Three Amish children died on Wednesday after the horse-drawn buggy they were riding in was involved in a fatal crash on a Michigan highway.
Shortly after 3:00 p.m., local authorities responded to a 911 call “reporting a motor vehicle/horse drawn vehicle crash,” according to a news release from the Eaton County Sheriff’s Office.
After arriving at the scene, authorities found that a car had crashed into the rear of the buggy, which was carrying four children, siblings aged 6-13 from a local family.
Three of the children were found dead at the scene, while a fourth child was “seriously injured” and transported to a local hospital. PEOPLE can confirm that the fourth child, a 6-year-old boy who experienced leg and head injuries, is currently in stable condition.
“It is difficult to find words to describe this horrific tragedy. Our hearts and prayers go out to the parents who are enduring such unimaginable loss and grief, and also to their extended family and close community,” Eaton County Sheriff Tom Reich said in a statement.
“Our Victim Advocates are assisting the family, and we will continue to provide our support and resources. We grieve with them,” he added.
The crash is being investigated by the Eaton County Sheriff’s Office Crash Reconstruction Team and Detective Bureau.
The names of all of those involved in the accident have yet to be released.
Jerri Nesbit of the sheriff’s office told PEOPLE on Friday that the injured child is “recovering well.”
“He had a good night and is remaining in stable condition,” she said.
Nesbit added that the driver of the other vehicle, who was transported to a local hospital “for evaluation,” was not found to “have any serious injuries.”
“We don’t know anything about charges — the investigation is still open,” she said, explaining that after the investigation was over, the findings would go to the prosecutor’s office, which would make a determination whether to file charges.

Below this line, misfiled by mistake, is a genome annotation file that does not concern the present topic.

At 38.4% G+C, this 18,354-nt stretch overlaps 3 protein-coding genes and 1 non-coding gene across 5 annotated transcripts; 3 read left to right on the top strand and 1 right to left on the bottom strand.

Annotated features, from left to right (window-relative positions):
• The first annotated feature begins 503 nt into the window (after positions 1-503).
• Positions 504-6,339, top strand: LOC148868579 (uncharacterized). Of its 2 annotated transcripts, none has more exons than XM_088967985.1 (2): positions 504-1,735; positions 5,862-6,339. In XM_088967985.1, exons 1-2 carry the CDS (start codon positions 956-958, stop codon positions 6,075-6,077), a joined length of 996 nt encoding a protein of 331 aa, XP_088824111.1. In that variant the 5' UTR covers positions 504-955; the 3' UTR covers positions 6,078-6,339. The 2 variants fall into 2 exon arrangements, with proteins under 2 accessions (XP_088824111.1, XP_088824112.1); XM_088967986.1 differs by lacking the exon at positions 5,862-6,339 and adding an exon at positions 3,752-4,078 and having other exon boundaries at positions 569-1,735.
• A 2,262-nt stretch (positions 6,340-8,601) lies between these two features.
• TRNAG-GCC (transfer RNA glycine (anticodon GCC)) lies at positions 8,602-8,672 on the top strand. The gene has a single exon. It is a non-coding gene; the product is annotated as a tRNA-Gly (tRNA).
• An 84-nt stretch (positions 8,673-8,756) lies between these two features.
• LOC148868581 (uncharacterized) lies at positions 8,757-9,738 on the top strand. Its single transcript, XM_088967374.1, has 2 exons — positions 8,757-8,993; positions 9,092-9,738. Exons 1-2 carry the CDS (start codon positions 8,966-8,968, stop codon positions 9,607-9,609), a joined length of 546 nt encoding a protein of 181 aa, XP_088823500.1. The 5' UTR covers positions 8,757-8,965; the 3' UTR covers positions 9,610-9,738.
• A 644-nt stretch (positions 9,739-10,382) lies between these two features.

Sheriff Reich told The New York Times that the children, who were not accompanied by an adult, were on their way home from school and were traveling in a rural area. Nesbit tells PEOPLE the children attended a local Amish school.
“A lot of the children ride their buggies to and from school, as well as adults coming in to the town,” Reich told the Times. “That’s their main source of getting around.”
The sheriff went on to note that local residents “need to be more cognizant there will be buggies out there.”
Michigan has the sixth largest Amish population in the United States, according to the Young Center for Anabaptist and Pietist Studies at Elizabethtown College.
Other states with a high number of Amish residents include Pennsylvania, Ohio, Indiana, Wisconsin and New York.
This is the second buggy crash in the state in 2019 involving multiple fatalities, according to the Lansing State Journal.
In June, three children, who were also siblings, died after their buggy was struck by a pickup truck, according to the outlet.
Citing state police, the Lansing State Journal reported that prior to Wednesday, there had been 18 crashes this year alone which involved horse-drawn carriages.